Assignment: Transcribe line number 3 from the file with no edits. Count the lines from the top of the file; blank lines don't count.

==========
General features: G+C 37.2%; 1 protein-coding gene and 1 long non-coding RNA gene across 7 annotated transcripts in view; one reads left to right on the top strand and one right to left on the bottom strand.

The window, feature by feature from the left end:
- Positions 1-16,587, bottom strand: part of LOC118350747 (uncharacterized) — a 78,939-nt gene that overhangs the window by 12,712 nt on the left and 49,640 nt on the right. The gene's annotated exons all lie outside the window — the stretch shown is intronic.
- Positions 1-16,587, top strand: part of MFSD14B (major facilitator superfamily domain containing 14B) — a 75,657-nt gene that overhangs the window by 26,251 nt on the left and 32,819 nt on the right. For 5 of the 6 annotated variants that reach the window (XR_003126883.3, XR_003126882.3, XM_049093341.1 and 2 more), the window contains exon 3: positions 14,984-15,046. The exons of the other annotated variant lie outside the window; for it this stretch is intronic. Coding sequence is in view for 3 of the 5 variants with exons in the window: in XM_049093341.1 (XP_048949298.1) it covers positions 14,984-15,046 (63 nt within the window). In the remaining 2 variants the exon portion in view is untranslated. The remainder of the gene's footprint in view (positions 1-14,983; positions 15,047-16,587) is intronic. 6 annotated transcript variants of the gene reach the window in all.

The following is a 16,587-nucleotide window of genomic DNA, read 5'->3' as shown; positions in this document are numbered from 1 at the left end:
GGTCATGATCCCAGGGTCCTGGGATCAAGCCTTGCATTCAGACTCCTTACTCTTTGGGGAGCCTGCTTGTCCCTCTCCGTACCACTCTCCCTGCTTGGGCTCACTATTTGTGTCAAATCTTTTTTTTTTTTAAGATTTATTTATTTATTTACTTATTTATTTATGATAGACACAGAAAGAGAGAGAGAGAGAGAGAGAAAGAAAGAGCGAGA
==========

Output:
- Positions 1-16,587, bottom strand: part of LOC118350747 (uncharacterized) — a 78,939-nt gene that overhangs the window by 12,712 nt on the left and 49,640 nt on the right. The gene's annotated exons all lie outside the window — the stretch shown is intronic.